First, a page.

close

Patent Alert: Supreme Court Unanimously Rejects Bilski Patent Application but Narrowly Upholds Business Method Patents

The Bilski case presented the Supreme Court with an opportunity to eliminate business methods from the scope of patentable subject matter. Today, by a single vote, the Court declined to take that step. Even though the specific patent application before the Court was unanimously rejected, the boundaries of patent-eligible inventions remain uncertain.

Bilski and a co-inventor filed a patent application on a method for hedging against price changes in the energy market. After their application was rejected by the Patent and Trademark Office, the inventors appealed to the Court of Appeals for the Federal Circuit. The Federal Circuit announced en banc that the so-called "machine-or-transformation" test would henceforth be the sole test to determine whether a claimed process describes patentable subject matter. According to that test, a claim to a process can only be patentable if it recites a transformation of matter or is tied to a particular machine. While the test itself was not new—having been created many years earlier by the Supreme Court—it had never before been deemed the sole test that could be used. Bilski's claims failed the test, and were thus held unpatentable.

In today's decision, the Supreme Court unanimously agreed that the machine-or-transformation test is not the sole test for establishing whether a process describes patentable subject matter. The Court went out of its way to explain that this test does, in many instances, provide "an investigative tool" for determining patentability of certain processes. In sum, the machine or transformation test is a sufficient but not necessary condition for patentability.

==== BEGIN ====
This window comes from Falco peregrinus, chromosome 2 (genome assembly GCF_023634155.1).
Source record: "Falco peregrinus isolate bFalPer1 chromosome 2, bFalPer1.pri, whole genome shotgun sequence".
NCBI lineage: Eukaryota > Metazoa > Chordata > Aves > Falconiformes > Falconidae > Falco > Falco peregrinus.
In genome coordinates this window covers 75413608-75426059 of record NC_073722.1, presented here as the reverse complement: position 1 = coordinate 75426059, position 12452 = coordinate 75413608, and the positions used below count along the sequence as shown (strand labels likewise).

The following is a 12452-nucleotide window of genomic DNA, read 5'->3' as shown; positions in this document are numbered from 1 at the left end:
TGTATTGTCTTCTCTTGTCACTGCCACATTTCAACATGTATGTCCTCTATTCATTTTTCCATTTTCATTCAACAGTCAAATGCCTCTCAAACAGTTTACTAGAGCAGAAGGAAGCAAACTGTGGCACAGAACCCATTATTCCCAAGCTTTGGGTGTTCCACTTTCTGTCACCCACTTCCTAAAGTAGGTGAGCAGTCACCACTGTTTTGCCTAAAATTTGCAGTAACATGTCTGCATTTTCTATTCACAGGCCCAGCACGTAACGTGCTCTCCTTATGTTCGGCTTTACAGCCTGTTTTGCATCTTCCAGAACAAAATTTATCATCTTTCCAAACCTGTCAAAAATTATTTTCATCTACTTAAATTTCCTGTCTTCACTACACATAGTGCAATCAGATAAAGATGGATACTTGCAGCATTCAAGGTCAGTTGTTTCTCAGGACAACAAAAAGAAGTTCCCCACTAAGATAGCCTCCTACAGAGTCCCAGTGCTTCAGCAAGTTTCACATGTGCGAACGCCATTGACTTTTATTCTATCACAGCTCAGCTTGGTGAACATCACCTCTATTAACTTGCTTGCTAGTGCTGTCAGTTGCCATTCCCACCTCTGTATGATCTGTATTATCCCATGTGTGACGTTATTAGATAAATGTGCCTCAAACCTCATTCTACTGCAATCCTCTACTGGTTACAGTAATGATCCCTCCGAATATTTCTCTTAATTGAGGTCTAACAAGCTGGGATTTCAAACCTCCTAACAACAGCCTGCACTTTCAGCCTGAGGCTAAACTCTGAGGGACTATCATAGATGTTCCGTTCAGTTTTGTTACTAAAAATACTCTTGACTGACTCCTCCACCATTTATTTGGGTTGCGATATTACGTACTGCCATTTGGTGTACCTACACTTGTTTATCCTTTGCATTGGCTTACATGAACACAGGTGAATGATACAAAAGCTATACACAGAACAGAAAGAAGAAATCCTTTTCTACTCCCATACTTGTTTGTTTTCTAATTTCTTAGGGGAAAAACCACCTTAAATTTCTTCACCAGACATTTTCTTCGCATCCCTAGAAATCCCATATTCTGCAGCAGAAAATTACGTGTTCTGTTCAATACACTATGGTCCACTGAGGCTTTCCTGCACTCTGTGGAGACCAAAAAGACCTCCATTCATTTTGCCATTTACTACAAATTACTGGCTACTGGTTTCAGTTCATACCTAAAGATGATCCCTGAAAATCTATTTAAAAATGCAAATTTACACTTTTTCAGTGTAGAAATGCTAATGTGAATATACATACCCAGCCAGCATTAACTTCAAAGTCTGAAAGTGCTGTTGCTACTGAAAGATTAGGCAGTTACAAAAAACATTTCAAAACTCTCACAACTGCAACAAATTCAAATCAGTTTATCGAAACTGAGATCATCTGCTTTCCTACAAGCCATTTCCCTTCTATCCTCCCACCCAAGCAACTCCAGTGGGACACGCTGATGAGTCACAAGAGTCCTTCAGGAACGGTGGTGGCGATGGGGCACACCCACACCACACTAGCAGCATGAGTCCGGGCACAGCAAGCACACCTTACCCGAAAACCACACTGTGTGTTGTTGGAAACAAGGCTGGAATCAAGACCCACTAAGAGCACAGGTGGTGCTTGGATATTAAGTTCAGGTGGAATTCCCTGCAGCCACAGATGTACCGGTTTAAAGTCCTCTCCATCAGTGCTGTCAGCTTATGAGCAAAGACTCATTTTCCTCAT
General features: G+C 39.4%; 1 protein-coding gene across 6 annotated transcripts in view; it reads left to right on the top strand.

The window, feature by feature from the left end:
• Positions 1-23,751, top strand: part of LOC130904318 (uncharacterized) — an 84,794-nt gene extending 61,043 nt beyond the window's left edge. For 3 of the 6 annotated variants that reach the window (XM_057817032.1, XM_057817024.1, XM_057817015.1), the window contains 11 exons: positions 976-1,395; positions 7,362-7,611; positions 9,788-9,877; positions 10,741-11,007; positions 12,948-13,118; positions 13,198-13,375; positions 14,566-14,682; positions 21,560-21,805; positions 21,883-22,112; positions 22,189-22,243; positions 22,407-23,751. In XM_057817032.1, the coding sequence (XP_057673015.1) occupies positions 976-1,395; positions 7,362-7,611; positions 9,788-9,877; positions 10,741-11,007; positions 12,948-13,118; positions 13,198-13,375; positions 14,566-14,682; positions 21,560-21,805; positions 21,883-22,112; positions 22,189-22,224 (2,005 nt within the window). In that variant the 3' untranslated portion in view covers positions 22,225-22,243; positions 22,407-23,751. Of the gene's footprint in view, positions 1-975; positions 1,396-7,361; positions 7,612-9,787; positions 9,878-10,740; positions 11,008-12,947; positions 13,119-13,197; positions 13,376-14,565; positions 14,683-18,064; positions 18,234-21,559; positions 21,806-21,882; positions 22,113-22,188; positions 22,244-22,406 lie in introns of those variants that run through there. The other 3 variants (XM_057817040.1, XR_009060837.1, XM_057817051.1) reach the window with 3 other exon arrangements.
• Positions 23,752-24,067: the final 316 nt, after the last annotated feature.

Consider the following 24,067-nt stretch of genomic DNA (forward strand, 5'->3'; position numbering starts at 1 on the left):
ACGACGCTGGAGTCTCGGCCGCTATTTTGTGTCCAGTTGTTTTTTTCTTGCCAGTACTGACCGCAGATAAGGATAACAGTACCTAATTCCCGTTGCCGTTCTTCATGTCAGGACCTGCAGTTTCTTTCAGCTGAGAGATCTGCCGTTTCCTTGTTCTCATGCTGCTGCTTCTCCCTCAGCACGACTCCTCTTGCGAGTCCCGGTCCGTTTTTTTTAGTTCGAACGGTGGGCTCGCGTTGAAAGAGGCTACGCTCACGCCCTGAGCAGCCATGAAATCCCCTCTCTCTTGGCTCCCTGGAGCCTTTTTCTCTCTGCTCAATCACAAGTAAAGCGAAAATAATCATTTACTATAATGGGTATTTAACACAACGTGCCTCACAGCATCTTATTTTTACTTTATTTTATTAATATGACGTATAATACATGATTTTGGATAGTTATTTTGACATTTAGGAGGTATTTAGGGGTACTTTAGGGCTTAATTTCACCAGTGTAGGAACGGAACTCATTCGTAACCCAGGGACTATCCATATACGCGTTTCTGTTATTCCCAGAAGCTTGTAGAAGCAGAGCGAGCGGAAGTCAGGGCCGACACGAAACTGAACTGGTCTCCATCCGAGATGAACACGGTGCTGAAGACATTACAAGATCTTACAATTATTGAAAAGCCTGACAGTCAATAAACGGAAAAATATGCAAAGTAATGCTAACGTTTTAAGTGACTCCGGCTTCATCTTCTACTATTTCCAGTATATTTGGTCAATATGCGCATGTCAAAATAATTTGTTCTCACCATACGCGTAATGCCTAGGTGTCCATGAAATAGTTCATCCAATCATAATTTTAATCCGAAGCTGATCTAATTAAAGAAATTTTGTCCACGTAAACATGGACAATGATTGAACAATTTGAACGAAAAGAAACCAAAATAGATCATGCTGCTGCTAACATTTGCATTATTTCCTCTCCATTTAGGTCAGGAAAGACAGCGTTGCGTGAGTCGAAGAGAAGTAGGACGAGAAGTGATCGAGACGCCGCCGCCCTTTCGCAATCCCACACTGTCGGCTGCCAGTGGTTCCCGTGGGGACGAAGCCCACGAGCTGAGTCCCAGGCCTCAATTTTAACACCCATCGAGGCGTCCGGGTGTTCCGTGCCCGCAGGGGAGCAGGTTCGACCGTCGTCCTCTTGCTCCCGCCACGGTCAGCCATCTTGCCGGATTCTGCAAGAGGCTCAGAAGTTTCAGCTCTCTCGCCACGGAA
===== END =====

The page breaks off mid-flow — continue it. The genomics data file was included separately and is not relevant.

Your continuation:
Although all members of the Court ultimately agreed that Bilski's claims were unpatentable, the three separate opinions illustrate a court deeply divided over the issue of whether business method inventions as a whole should remain patentable.

The Court's opinion, authored by Justice Kennedy, rejected the notion that methods of doing business are categorically excluded from the meaning of "process" under 35 U.S.C. § 101. Instead, the Court held that Bilski's claims were unpatentable because they were directed to an abstract idea—a long-recognized exclusion from what is patentable subject matter. Unfortunately, the Court provided no clear guidance as to how to determine whether a claim is merely an abstract idea. The Court expressly stated that it was not attempting to make any holding about whether certain "technologies from the Information Age should or should not receive patent protection." The Court observed that the modern age allows more and more people to innovate, thus posing a challenge for patent law to strike the balance between protecting inventors and avoiding inappropriate monopolies. "Nothing in this opinion should be read to take a position on where that balance ought to be struck."

On the other hand, Justice Stevens' concurring opinion attempted to do just that. Although concurring in the judgment, Justice Stevens, joined by Justices Ginsburg, Breyer and Sotomayor, took great issue with the Court's rationale, arguing instead that business methods should be unpatentable based on the intent of the Framers, and the history of British and American patent law.

Justice Breyer, joined in part by Justice Scalia, also wrote separately to underscore those topics upon which all the members of the Court could agree. Justice Breyer again took the opportunity, as he had previously in his LabCorp opinion, to refute the notion that patentability extends to "anything which produces a useful, concrete, and tangible result."